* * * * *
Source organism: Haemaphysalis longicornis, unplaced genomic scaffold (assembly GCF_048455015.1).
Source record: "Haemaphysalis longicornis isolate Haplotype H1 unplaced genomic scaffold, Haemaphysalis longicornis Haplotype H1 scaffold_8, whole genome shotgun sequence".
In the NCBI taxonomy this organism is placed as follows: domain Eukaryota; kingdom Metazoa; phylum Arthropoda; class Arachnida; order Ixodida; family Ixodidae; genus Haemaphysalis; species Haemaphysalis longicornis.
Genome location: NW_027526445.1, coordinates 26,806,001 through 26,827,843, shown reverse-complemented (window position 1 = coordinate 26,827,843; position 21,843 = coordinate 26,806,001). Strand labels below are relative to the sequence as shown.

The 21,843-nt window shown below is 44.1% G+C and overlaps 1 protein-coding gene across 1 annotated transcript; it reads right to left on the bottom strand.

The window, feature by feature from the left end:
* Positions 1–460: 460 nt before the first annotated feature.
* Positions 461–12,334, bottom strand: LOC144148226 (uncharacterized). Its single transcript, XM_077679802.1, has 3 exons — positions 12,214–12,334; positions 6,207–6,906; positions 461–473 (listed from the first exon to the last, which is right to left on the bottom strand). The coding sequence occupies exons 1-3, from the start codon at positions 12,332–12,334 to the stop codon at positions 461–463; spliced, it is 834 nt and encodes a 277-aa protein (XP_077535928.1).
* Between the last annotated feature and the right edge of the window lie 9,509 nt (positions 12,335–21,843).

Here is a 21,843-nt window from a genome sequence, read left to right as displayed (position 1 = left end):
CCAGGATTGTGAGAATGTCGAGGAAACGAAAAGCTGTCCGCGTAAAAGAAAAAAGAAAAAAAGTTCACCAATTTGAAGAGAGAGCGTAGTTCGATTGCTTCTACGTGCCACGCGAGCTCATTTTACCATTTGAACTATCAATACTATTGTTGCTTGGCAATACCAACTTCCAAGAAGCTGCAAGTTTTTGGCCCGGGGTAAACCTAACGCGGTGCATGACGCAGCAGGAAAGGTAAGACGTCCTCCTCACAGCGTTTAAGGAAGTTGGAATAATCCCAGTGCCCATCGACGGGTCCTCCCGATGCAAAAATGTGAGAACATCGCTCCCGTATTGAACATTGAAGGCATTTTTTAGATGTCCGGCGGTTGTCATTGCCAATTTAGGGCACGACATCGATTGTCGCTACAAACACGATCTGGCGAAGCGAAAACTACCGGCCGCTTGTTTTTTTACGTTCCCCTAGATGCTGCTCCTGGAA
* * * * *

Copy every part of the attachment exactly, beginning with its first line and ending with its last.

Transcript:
Source organism: Haemaphysalis longicornis, unplaced genomic scaffold (assembly GCF_048455015.1).
Source record: "Haemaphysalis longicornis isolate Haplotype H1 unplaced genomic scaffold, Haemaphysalis longicornis Haplotype H1 scaffold_8, whole genome shotgun sequence".
In the NCBI taxonomy this organism is placed as follows: domain Eukaryota; kingdom Metazoa; phylum Arthropoda; class Arachnida; order Ixodida; family Ixodidae; genus Haemaphysalis; species Haemaphysalis longicornis.
Genome location: NW_027526445.1, coordinates 26,806,001 through 26,827,843, shown reverse-complemented (window position 1 = coordinate 26,827,843; position 21,843 = coordinate 26,806,001). Strand labels below are relative to the sequence as shown.

The 21,843-nt window shown below is 44.1% G+C and overlaps 1 protein-coding gene across 1 annotated transcript; it reads right to left on the bottom strand.

The window, feature by feature from the left end:
* Positions 1–460: 460 nt before the first annotated feature.
* Positions 461–12,334, bottom strand: LOC144148226 (uncharacterized). Its single transcript, XM_077679802.1, has 3 exons — positions 12,214–12,334; positions 6,207–6,906; positions 461–473 (listed from the first exon to the last, which is right to left on the bottom strand). The coding sequence occupies exons 1-3, from the start codon at positions 12,332–12,334 to the stop codon at positions 461–463; spliced, it is 834 nt and encodes a 277-aa protein (XP_077535928.1).
* Between the last annotated feature and the right edge of the window lie 9,509 nt (positions 12,335–21,843).

Here is a 21,843-nt window from a genome sequence, read left to right as displayed (position 1 = left end):
CCAGGATTGTGAGAATGTCGAGGAAACGAAAAGCTGTCCGCGTAAAAGAAAAAAGAAAAAAAGTTCACCAATTTGAAGAGAGAGCGTAGTTCGATTGCTTCTACGTGCCACGCGAGCTCATTTTACCATTTGAACTATCAATACTATTGTTGCTTGGCAATACCAACTTCCAAGAAGCTGCAAGTTTTTGGCCCGGGGTAAACCTAACGCGGTGCATGACGCAGCAGGAAAGGTAAGACGTCCTCCTCACAGCGTTTAAGGAAGTTGGAATAATCCCAGTGCCCATCGACGGGTCCTCCCGATGCAAAAATGTGAGAACATCGCTCCCGTATTGAACATTGAAGGCATTTTTTAGATGTCCGGCGGTTGTCATTGCCAATTTAGGGCACGACATCGATTGTCGCTACAAACACGATCTGGCGAAGCGAAAACTACCGGCCGCTTGTTTTTTTACGTTCCCCTAGATGCTGCTCCTGGAA